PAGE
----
MURRAY River Council mayor Chris Bilkey says youth unemployment is one of his ‘‘major concerns’’.
Following the alarming findings of the Brotherhood of St Laurence report, Cr Bilkey said his team had a strong focus on getting youth involved in the workforce.
“We have a focus to find solutions for young people and bringing business to the area.
‘‘We are busily trying to attract businesses to Moama and so far we are succeeding having sold the majority of our industrial area and establishing a new area.’’
Cr Bilkey said it was important to retain and encourage workers – especially young workers – into agriculture careers.
‘‘There are challenges in the agricultural industry on both sides of the border which are making the difficulties more acute,’’ he said.
‘‘There are difficulties finding and retaining employees in the industry. Keeping people involved in the agriculture industry is one of our challenges and we are very supportive of the agriculture centre at Moama Anglican Grammar School for doing this.
‘‘It would be far better if the agriculture industry had a better long-term outlook.’’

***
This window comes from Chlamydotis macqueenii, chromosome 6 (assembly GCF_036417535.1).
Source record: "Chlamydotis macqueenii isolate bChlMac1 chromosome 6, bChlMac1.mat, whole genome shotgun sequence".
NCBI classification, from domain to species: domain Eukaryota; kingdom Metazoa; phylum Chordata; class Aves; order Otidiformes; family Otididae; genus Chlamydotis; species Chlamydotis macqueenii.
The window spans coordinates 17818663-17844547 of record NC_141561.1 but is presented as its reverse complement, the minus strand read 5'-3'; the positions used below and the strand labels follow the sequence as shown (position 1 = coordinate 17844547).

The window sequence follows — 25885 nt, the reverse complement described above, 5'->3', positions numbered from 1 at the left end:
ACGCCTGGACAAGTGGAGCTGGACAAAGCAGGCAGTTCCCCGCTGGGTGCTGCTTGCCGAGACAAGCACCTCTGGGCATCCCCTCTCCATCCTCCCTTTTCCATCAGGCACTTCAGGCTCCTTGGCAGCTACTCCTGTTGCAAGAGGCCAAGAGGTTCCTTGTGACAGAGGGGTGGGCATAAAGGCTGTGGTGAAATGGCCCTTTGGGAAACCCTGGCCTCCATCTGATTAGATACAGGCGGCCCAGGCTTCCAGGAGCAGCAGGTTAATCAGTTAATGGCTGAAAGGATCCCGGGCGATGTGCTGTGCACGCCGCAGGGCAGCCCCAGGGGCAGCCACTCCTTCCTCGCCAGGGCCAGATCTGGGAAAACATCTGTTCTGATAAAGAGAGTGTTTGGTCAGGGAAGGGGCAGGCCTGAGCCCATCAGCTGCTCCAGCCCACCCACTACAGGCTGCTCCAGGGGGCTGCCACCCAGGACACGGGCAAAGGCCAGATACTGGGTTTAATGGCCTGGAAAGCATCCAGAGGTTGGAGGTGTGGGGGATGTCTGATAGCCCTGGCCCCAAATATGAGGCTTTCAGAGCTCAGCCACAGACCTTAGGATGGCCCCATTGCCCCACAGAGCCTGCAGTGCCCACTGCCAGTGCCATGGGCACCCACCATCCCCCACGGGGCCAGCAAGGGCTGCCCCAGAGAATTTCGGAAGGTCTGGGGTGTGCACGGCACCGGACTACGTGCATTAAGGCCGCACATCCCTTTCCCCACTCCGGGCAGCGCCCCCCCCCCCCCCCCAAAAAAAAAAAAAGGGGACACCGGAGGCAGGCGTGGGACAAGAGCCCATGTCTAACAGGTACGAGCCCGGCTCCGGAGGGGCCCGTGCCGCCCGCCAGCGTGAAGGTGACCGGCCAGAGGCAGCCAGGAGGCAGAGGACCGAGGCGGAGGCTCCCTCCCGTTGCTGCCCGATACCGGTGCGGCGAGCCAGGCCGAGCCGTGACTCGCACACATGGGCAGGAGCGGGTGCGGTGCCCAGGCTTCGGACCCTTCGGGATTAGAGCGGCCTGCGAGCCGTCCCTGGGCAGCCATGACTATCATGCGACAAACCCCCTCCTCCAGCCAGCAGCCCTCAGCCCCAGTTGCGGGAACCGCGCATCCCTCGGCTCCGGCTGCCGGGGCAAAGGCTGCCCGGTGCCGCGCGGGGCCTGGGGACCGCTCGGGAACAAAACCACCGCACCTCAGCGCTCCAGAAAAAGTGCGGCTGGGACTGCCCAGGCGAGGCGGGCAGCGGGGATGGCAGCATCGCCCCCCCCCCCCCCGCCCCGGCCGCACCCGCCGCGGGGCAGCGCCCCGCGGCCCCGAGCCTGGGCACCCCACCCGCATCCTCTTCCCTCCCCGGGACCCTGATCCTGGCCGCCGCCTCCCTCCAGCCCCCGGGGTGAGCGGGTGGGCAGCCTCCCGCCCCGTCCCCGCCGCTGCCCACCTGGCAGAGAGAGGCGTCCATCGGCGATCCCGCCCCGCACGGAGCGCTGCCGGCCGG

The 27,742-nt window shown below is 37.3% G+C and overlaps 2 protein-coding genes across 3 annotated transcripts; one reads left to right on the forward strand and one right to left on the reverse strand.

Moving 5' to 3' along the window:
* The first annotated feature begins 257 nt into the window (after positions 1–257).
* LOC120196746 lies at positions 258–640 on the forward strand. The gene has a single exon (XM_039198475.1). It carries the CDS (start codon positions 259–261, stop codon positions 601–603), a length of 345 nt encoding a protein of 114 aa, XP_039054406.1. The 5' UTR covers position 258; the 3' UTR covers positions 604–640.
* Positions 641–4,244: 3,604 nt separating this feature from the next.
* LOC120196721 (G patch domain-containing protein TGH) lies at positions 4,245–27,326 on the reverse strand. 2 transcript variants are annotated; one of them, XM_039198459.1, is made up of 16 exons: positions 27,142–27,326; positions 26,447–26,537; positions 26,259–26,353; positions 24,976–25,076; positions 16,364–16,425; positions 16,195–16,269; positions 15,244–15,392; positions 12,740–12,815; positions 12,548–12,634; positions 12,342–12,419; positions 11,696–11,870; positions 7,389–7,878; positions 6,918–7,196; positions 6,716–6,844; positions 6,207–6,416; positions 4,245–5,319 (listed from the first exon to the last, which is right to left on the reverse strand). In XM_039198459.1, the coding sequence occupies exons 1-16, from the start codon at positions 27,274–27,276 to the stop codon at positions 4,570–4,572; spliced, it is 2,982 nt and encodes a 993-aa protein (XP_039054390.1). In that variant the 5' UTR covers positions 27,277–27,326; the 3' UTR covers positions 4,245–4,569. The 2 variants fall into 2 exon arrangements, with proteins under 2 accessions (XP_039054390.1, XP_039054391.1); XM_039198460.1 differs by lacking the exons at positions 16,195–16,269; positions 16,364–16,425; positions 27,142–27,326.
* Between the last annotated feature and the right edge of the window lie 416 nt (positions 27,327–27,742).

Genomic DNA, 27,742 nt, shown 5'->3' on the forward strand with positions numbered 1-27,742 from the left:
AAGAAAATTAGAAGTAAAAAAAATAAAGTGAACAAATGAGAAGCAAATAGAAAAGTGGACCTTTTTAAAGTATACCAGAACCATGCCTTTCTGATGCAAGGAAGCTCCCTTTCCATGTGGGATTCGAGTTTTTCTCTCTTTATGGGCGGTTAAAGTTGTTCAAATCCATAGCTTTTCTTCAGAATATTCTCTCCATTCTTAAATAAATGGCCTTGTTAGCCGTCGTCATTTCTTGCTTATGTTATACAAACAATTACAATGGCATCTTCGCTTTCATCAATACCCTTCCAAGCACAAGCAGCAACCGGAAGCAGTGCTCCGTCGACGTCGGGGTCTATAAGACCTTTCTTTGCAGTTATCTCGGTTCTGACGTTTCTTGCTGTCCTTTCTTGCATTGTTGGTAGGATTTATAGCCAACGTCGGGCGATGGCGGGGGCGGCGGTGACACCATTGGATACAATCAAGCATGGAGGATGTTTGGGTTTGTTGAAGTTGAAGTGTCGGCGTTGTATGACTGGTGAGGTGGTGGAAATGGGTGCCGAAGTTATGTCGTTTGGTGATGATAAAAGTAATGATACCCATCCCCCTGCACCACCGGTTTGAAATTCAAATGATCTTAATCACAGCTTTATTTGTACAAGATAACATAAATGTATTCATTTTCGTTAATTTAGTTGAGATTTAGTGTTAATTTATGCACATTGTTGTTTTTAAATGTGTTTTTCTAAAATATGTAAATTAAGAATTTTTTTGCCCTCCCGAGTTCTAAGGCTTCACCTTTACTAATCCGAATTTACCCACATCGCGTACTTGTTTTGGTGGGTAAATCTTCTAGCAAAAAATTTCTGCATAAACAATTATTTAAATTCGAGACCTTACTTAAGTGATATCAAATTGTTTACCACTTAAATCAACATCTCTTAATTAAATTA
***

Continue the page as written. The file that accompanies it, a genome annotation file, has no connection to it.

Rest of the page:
To combat the high rates of youth unemployment, MRC has created a specific role to deal with the issue.
‘‘We have a youth services officer in the council whose focus is to work with young people in assisting them with unemployment,’’ Cr Bilkey said.
‘‘This assistance comes in the form of improving a person’s skill set and researching the opportunities available.
‘‘We need to retain young people in our town and we can do that by improving opportunities for further education here and improving the breadth of employment opportunities.’’
Campaspe Shire mayor Adrian Weston echoed his concerns.
‘‘We certainly understand that youth unemployment is not unique to our region as it’s occurring across Australia,’’ he said.
‘‘There are a lot of youth travelling to Bendigo and beyond for tertiary education and then not coming home to work which is a loss for the community.’’
While Campaspe Shire has implemented youth focused initiatives, Cr Weston stressed the problem wasn’t a quick fix.
‘‘There is nothing direct we can do except to listen to the voice of our youth,’’ he said.
‘‘We have implemented a Youth Advisory Group to help us understand the issues specific to young people.
‘‘We continue to encourage local businesses to think about employing more youth.’’